With Isolation Songs
done, Ghost Brigade
spent two years on their third album, Until Fear No Longer Defines Us
. In many ways, the songs here reuse the musical elements that were developed over the past two albums. However, instead of creating an album of cookie-cutter songs that are all much the same, the band has managed to maintain the variety and go a few places they hadn't gone before. They still have their signature guitar harmonies and emotional bridges but in each song these are different and well worth hearing. What the band is doing is not repeating themselves but rather using the theoretical framework they've found works so well and applying it creatively to every song. This yields an album that, like the last two, has songs that are each unique and stand out on their own.
The first song, for example, is completely acoustic with clean vocals, something the band has never done before. Despite
this they manage to build brilliant acoustic harmonies and the lyrics are mostly well done, reflecting the nihilism present in the rest of the album.
What the first song will not reveal about Until Fear No Longer Defines Us
, though, is that as a whole the album is a whole notch up in heaviness. Certainly the sound is still mostly "doom," but Ghost Brigade
has modified the distortion on their guitars to add grit, and in general the growling with backing guitars is much more frequent. This heaviness is reflected by Clawmaster, the very second song, which opens with uncharacteristically brutal guitars playing chords that are simply dripping with doom. Add to that the nine minute long Breakwater, which sounds like a doom-trip through a swamp, and the relatively short Torn
, which is perhaps Ghost Brigade
's most hate-filled song ever, and you have what is definitely the heaviest album from the Finnish band yet.
The primary issue with this increase in heaviness is that it brings out Ghost Brigade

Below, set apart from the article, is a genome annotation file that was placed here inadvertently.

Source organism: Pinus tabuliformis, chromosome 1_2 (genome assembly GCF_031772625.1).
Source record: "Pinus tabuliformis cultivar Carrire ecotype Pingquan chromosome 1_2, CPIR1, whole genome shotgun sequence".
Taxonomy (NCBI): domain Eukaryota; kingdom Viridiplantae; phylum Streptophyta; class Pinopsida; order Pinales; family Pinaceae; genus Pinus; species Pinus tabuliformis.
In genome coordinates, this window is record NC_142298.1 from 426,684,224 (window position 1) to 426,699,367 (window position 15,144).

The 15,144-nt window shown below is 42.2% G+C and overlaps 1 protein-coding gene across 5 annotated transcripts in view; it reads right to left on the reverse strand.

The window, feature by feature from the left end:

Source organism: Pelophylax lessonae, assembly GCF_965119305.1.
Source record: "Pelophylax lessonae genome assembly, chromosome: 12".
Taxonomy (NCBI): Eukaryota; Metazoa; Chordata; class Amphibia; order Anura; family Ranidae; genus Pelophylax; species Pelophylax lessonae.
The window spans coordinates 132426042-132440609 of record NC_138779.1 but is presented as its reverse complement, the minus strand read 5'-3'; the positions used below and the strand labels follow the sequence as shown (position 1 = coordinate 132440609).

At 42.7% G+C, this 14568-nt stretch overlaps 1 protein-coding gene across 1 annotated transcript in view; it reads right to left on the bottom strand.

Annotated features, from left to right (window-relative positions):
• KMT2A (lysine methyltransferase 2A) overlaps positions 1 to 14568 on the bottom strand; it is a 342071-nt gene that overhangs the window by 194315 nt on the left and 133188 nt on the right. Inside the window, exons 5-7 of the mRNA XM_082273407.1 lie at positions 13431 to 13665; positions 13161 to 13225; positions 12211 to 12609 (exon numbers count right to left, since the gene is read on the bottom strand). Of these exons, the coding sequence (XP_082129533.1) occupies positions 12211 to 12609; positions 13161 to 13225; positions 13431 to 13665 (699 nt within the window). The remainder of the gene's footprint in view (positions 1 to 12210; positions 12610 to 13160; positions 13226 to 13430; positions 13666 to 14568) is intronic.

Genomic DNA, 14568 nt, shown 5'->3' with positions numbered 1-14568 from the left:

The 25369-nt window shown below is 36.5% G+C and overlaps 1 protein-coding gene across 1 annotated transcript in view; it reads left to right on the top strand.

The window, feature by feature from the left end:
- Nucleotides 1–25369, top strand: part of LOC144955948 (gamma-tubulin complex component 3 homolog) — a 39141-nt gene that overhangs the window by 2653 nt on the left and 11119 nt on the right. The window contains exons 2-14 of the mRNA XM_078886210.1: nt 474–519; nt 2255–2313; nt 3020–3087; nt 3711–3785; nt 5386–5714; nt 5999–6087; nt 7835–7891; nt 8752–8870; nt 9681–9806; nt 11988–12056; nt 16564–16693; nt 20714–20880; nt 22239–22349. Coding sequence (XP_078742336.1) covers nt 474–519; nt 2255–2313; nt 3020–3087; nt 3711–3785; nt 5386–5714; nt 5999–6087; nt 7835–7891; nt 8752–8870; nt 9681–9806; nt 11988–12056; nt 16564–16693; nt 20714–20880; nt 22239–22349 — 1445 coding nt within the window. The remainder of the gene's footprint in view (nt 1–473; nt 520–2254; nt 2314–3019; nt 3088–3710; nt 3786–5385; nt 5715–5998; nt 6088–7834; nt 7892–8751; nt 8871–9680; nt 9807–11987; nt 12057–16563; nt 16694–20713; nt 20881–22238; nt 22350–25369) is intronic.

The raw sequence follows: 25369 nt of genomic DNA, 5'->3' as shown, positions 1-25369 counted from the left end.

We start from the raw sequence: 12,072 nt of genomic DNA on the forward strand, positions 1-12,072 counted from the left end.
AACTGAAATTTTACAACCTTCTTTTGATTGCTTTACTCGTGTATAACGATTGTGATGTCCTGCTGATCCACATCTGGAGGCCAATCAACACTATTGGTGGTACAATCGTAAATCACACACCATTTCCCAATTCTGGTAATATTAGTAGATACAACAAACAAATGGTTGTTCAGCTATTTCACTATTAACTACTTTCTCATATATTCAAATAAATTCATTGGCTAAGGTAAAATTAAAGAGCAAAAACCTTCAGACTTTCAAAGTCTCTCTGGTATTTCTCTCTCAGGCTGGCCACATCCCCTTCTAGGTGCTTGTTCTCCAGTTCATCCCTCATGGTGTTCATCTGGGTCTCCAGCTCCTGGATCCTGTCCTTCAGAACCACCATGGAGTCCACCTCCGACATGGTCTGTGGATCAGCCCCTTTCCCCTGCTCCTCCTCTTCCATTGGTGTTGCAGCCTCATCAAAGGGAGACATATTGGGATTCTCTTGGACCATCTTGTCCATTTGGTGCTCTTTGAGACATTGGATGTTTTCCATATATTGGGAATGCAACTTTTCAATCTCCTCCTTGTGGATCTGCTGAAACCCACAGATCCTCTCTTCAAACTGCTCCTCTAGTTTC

's primary weakness a little more than the previous albums: segments of heavy-but-plain guitar riffs are more frequent and very often they can be a little boring. The band's strength lies in harmonics, so whenever there are non-harmonized guitars playing away the verse, you have to focus on the lyrics to stay interested. For example, much of Divine Act Of Lunacy hinges on the same uninteresting riff repeating during the verse, and the only way to really enjoy those parts is listening to the singer. Of course, as with all of Ghost Brigade
, the song redeems itself at the chorus with beautiful chords.
Lyrically, Until Fear No Longer Defines Us
is true to the band's established style with "nihilism" being the single one word that best describes the themes contained. However, the band appears to have moved away from pure apathy and closer to sorrow and reflection. Multiple songs speak of the lamentable state of humanity as a whole, while others involve the singer's sadness in very relatable contexts. Also more prominent is hate, with many of the lyrics being accusative lyrics and obviously angry. These are all emotional themes, making the songs cathartic and thus pleasant to listen to for a simple mental release.
Until Fear No Longer Defines Us
is good progress for Ghost Brigade
, though it reveals some weak spots that keep it from quite reaching Isolation
Song's level. If you found the band's first two albums too light and slow, this one will probably appeal to you more. If you've been with Ghost Brigade
for a while, this will not disappoint, so long as you don't mind a few hiccups along the way. Certainly a masterpiece, just not exceptional by Ghost Brigade
's incredibly high standard.